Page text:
Business Maverick


China shows what a sudden stop (for emerging markets) could look like

Statistics show Chinese industrial production slid 13.5% year-on-year during the first two months of the year, fixed asset investments slumped an even more startling 24.5% and retail sales came off some 20.5%.. (Photo: EPA-EFE / Wu Hong)

China has given us a taste of things to come after releasing economic statistics that show how much pain has been inflicted on its economy in its efforts to lock down the coronavirus.

As the US Federal Reserve pulled the trigger on what little ammunition it had left, China released economic statistics that show what a sudden stop in economic activity looks like two months after the country went into effective shutdown to contain the spread of the new coronavirus.

The statistics show Chinese industrial production slid 13.5% year-on-year during the first two months of the year, fixed asset investments slumped an even more startling 24.5% and retail sales came off some 20.5%. These figures give scary insight into the pain other economies, particularly other emerging markets could face in the months ahead. 

As the first figures to capture the fundamental impact of the virus, they exceeded even the most pessimistic estimates. So much so that ING Greater China Chief Economist Iris Pang commented: 

“There is nothing in the history of this data that can compare to this set of abysmal figures.”

She does see some light at the end of the tunnel for China, saying:

“Investment might recover faster than retail sales and industrial production because the government has promoted ‘new infrastructure’ investment to boost economic growth to support the recovery. So, fixed asset investment in the coming months should rise from negative growth.”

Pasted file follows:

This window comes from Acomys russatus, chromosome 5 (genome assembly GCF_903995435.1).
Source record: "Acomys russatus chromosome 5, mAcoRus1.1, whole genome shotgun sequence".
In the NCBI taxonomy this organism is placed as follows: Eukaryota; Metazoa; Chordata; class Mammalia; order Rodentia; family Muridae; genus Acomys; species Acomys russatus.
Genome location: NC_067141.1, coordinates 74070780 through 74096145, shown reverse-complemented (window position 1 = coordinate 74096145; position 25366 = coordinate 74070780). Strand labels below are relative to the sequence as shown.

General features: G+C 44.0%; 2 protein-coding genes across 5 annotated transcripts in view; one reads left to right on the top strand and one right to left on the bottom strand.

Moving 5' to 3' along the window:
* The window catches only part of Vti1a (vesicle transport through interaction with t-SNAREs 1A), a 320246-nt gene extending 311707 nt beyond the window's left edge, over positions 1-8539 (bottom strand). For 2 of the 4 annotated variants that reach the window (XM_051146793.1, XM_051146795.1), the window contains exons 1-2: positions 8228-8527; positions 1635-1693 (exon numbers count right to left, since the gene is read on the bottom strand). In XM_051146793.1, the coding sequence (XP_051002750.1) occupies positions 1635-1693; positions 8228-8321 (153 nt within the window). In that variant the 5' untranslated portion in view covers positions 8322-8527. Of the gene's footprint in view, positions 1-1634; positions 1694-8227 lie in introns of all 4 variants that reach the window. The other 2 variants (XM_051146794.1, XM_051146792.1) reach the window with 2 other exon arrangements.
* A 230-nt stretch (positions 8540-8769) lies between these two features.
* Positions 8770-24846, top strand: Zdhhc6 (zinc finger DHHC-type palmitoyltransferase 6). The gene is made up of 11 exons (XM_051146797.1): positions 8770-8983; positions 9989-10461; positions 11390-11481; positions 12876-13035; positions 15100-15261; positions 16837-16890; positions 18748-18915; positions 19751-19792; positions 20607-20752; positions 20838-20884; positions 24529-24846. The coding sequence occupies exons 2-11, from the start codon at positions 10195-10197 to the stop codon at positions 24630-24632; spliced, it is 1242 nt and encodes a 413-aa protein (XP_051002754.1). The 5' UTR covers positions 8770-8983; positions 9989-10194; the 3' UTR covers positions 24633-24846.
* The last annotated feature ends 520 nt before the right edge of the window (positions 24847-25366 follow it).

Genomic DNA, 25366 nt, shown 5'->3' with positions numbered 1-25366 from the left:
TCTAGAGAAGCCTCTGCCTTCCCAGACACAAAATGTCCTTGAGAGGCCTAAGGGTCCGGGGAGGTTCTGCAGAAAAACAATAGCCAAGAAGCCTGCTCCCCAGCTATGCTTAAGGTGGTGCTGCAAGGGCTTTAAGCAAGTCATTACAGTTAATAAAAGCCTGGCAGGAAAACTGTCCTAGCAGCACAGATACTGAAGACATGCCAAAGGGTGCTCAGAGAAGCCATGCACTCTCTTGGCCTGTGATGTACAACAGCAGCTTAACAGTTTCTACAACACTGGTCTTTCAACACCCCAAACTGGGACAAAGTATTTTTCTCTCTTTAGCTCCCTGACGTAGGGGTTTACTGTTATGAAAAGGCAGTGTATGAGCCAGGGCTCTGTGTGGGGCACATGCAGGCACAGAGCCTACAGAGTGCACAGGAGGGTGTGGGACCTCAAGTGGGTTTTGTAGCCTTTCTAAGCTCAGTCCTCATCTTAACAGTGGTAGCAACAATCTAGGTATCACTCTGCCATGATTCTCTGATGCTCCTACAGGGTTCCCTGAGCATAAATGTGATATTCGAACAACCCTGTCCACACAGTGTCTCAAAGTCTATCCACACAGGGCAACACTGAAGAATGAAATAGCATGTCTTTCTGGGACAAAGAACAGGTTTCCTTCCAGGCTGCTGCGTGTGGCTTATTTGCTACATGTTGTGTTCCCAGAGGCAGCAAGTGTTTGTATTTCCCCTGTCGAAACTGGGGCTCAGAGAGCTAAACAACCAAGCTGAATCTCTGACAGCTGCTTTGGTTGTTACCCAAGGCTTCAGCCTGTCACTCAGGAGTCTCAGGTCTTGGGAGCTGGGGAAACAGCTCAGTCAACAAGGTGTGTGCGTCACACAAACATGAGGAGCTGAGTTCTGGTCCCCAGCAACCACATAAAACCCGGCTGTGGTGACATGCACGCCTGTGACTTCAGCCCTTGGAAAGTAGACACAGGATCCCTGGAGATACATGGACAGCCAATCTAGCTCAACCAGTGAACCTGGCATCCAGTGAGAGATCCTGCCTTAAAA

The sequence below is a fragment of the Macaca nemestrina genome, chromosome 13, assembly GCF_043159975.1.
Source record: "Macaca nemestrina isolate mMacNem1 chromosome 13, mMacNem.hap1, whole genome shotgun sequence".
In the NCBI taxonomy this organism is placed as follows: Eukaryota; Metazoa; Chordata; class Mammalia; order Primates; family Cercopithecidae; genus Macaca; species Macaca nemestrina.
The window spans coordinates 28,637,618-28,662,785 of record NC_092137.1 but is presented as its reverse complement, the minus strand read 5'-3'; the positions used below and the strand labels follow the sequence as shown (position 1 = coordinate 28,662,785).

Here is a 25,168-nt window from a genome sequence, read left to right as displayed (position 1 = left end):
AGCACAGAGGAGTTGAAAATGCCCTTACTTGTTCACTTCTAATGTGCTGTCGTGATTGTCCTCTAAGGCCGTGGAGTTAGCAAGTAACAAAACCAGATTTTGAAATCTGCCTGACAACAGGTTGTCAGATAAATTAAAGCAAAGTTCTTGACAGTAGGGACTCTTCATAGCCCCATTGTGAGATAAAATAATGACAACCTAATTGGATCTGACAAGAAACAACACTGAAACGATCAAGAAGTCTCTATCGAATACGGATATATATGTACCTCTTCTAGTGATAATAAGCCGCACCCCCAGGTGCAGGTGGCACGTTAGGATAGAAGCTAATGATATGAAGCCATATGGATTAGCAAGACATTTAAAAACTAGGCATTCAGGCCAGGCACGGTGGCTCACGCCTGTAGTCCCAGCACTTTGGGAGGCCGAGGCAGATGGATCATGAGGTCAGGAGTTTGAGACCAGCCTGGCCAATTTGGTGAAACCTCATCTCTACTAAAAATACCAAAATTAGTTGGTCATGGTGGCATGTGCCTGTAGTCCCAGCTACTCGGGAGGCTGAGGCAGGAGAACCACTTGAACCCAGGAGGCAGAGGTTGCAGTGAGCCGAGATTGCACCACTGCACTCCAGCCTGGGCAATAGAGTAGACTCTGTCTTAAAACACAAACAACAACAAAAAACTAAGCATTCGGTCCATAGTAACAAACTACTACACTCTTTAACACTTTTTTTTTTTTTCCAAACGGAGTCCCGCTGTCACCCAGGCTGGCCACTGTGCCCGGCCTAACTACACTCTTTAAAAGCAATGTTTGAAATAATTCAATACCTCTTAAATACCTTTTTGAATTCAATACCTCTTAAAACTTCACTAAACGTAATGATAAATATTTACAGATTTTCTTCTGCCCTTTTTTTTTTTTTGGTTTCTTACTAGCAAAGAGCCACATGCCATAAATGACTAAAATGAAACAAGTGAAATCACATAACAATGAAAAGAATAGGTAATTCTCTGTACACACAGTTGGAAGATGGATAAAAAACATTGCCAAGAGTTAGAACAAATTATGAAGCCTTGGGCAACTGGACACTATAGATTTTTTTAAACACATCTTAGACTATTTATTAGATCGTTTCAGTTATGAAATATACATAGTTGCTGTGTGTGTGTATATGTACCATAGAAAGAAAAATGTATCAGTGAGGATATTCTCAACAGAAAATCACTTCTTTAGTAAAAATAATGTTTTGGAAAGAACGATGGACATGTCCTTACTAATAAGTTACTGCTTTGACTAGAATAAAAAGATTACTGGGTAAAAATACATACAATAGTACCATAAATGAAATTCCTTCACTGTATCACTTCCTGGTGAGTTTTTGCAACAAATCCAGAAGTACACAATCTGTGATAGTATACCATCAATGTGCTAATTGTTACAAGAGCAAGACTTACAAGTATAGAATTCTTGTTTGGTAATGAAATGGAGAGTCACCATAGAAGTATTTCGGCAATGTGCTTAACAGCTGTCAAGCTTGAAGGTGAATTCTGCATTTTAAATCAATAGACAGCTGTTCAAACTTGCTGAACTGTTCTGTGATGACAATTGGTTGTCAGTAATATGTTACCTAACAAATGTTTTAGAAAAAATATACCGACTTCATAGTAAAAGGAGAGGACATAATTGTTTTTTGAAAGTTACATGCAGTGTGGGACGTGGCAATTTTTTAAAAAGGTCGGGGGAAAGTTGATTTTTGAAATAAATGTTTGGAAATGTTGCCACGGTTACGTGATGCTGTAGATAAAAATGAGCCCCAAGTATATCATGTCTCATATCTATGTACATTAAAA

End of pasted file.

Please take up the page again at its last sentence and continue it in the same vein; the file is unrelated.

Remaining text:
However, she notes that industrial production will remain under pressure during March and April “as the spread of Covid-19 in almost all countries means global demand will stop abruptly, and the global supply chains will still be broken when factories around the world suspend operations”.

UBS Global Wealth Management chief economist Paul Donovan says there is evidence that China’s economic rebound has begun. 

“However, the international demand shock of fear of the virus will be a drag on Chinese growth,” he adds.

While China may already be painstakingly climbing out of this economic black hole after the considerable fiscal and monetary policy stimulus measures it has undertaken this year to date, other emerging economies may find it much harder to win back economic ground they lose this year. 

With most emerging markets still heading for a coronavirus growth shock at a time when they have already been struggling with low growth, the two things they will need to find their footing again are in short supply: foreign investment flows and fiscal and monetary policy capacity to stimulate the economy.

Two research reports published by the International Institute of Finance (IIF) in the last few weeks highlight the challenges emerging markets are facing on these two fronts. Firstly, the institute’s tracker of non-resident portfolio flows to emerging markets recorded its most negative reading ever, with the outflows that have already been experienced far greater than the disinvestments experienced during the 2008 global financial crisis.